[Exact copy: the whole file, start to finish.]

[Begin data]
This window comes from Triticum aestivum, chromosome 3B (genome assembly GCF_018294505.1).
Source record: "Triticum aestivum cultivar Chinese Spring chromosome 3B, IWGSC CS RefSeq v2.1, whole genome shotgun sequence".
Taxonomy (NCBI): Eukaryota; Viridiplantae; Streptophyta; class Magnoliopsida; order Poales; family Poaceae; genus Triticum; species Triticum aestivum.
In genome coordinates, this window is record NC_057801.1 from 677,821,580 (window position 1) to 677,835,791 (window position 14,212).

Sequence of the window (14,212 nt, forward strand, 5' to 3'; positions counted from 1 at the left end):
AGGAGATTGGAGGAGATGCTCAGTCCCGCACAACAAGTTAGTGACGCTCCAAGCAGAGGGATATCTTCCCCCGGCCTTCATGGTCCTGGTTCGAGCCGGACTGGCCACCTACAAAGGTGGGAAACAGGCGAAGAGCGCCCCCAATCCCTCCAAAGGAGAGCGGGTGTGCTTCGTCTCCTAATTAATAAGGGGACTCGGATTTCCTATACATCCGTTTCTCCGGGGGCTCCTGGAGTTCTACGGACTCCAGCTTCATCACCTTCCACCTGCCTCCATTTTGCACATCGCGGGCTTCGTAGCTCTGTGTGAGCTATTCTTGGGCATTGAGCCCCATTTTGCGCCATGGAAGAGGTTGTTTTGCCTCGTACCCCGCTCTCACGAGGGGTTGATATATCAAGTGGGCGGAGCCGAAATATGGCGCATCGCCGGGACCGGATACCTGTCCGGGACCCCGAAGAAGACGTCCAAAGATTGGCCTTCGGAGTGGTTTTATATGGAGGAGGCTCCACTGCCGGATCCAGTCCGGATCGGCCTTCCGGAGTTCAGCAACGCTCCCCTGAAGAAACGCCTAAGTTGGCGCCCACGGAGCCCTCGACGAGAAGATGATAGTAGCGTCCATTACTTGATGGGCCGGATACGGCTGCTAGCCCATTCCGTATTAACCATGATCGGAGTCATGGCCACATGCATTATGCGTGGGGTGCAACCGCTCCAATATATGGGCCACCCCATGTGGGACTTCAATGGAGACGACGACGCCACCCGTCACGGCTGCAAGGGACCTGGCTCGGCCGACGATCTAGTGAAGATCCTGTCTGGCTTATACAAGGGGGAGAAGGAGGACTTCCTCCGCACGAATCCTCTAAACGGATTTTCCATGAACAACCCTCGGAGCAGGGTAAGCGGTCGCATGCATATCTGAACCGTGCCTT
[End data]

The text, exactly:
This window comes from Triticum aestivum, chromosome 3B (genome assembly GCF_018294505.1).
Source record: "Triticum aestivum cultivar Chinese Spring chromosome 3B, IWGSC CS RefSeq v2.1, whole genome shotgun sequence".
Taxonomy (NCBI): Eukaryota; Viridiplantae; Streptophyta; class Magnoliopsida; order Poales; family Poaceae; genus Triticum; species Triticum aestivum.
In genome coordinates, this window is record NC_057801.1 from 677,821,580 (window position 1) to 677,835,791 (window position 14,212).

Sequence of the window (14,212 nt, forward strand, 5' to 3'; positions counted from 1 at the left end):
AGGAGATTGGAGGAGATGCTCAGTCCCGCACAACAAGTTAGTGACGCTCCAAGCAGAGGGATATCTTCCCCCGGCCTTCATGGTCCTGGTTCGAGCCGGACTGGCCACCTACAAAGGTGGGAAACAGGCGAAGAGCGCCCCCAATCCCTCCAAAGGAGAGCGGGTGTGCTTCGTCTCCTAATTAATAAGGGGACTCGGATTTCCTATACATCCGTTTCTCCGGGGGCTCCTGGAGTTCTACGGACTCCAGCTTCATCACCTTCCACCTGCCTCCATTTTGCACATCGCGGGCTTCGTAGCTCTGTGTGAGCTATTCTTGGGCATTGAGCCCCATTTTGCGCCATGGAAGAGGTTGTTTTGCCTCGTACCCCGCTCTCACGAGGGGTTGATATATCAAGTGGGCGGAGCCGAAATATGGCGCATCGCCGGGACCGGATACCTGTCCGGGACCCCGAAGAAGACGTCCAAAGATTGGCCTTCGGAGTGGTTTTATATGGAGGAGGCTCCACTGCCGGATCCAGTCCGGATCGGCCTTCCGGAGTTCAGCAACGCTCCCCTGAAGAAACGCCTAAGTTGGCGCCCACGGAGCCCTCGACGAGAAGATGATAGTAGCGTCCATTACTTGATGGGCCGGATACGGCTGCTAGCCCATTCCGTATTAACCATGATCGGAGTCATGGCCACATGCATTATGCGTGGGGTGCAACCGCTCCAATATATGGGCCACCCCATGTGGGACTTCAATGGAGACGACGACGCCACCCGTCACGGCTGCAAGGGACCTGGCTCGGCCGACGATCTAGTGAAGATCCTGTCTGGCTTATACAAGGGGGAGAAGGAGGACTTCCTCCGCACGAATCCTCTAAACGGATTTTCCATGAACAACCCTCGGAGCAGGGTAAGCGGTCGCATGCATATCTGAACCGTGCCTT